Excessive antibiotics use may lead to the development of their resistance [3, 4]. There is a stronger link between high antibiotics consumption and their resistance. Globally, increased consumption of antibiotics not only produces greater antibiotics resistance at individual patient, but also at the community level due to irrational antibiotics use .
Antimicrobial resistance (AMR) is the greatest global health problem and deserves more attention to ensure effective long-term antibiotics use . The acceleration of AMR and the decline in the development of new antimicrobial to combat a problem has also created significant challenges to health care systems . Inappropriate antibiotics utilization and resistance of antibiotics are increasingly important public health issues based on alarming accumulated facts regarding antibiotics misuse and their resistance in the previous few years [7, 8].
The overall inappropriate antibiotics use is about one-third in low- and middle-income countries (LMICs). Almost 90% of antibiotics prescribed are broad-spectrum agents such as third or fourth-generation Cephalosporins, which need implementation of Antimicrobial Stewardship Programs in hospitals . Rapid increases in “Watch” group antibiotics use, particularly in LMICs, indicate challenges in antimicrobial stewardship .
The proportions of irrational antibiotics utilization and their resistance across different countries are varied in Africa. Irrational antibiotics use is about 88.8% in Tanzania , 50% in Sudan , 7.9% in Zambia , and greater than 10% in other African countries . The proportion of antimicrobial resistance was 58.3% in Nigeria, 12.5% in Ghana, 12.5% in Senegal , and more than half (60%) were from East Africa . The prevalence of resistance to penicillin among Streptococcus pneumoniae isolates ranged from 25–100% and 1.3–60% among tested isolates for extended-spectrum beta-lactamase reported in sub-Saharan Africa .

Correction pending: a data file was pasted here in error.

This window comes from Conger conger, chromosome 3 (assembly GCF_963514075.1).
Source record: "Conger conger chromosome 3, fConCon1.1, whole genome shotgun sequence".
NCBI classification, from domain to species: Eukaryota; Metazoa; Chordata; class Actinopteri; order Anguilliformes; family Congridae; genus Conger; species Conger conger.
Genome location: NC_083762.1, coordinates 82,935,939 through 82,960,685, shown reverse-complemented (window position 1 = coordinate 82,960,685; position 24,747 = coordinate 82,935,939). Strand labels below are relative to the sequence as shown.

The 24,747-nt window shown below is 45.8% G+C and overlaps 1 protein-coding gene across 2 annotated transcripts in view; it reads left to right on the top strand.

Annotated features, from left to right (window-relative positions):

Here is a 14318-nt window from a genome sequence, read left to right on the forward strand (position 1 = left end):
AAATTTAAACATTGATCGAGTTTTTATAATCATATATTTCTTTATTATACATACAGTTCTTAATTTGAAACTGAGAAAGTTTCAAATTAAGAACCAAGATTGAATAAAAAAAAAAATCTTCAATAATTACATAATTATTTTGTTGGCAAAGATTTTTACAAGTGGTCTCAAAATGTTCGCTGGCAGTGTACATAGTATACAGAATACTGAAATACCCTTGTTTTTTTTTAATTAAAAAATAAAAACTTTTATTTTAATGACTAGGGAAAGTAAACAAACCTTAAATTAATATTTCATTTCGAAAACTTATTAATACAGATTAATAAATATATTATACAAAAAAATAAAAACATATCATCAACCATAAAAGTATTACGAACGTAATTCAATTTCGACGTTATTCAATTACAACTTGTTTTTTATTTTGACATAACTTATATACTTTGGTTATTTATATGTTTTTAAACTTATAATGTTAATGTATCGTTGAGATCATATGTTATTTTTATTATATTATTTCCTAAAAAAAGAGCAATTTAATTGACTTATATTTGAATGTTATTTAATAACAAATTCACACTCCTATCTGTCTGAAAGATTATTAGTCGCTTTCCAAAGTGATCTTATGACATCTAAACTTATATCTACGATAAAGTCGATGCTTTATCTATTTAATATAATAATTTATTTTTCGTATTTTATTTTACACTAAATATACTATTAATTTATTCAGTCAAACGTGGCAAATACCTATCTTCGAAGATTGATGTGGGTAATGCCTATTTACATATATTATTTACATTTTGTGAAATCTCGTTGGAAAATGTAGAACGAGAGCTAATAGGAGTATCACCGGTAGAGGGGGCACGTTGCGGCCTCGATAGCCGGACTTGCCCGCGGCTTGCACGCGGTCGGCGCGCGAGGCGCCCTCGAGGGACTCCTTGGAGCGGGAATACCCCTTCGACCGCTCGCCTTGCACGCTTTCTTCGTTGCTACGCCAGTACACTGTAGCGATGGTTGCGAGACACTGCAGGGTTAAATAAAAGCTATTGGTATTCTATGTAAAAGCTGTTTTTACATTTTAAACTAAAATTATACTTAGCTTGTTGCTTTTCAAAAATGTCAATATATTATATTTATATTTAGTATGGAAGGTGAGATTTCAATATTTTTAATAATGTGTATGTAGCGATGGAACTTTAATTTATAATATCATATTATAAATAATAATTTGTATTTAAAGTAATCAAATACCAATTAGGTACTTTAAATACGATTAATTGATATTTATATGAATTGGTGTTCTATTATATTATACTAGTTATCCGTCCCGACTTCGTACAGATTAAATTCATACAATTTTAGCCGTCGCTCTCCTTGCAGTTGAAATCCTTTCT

A systematic review and meta-analysis study conducted in Ethiopia reported, nearly half of the patients (48.5%) took antibiotics. Of those participants, more than 49% used antibiotics inappropriately and 59.7% resistance strains were identified. This study also showed practicing non-accordance to guidelines in the management of infectious diseases is a big challenging problem in Ethiopia which makes many bacteria resistant to antibiotics . Therefore, the best way to tackle the consequence of antibiotics misuse will rely on the preservation of the existing antibiotics and designing appropriate antibiotics use strategies . If irrational antibiotic utilization is not tackled early in health facilities, their consequences can be a serious problem to human beings near future [16, 18, 19].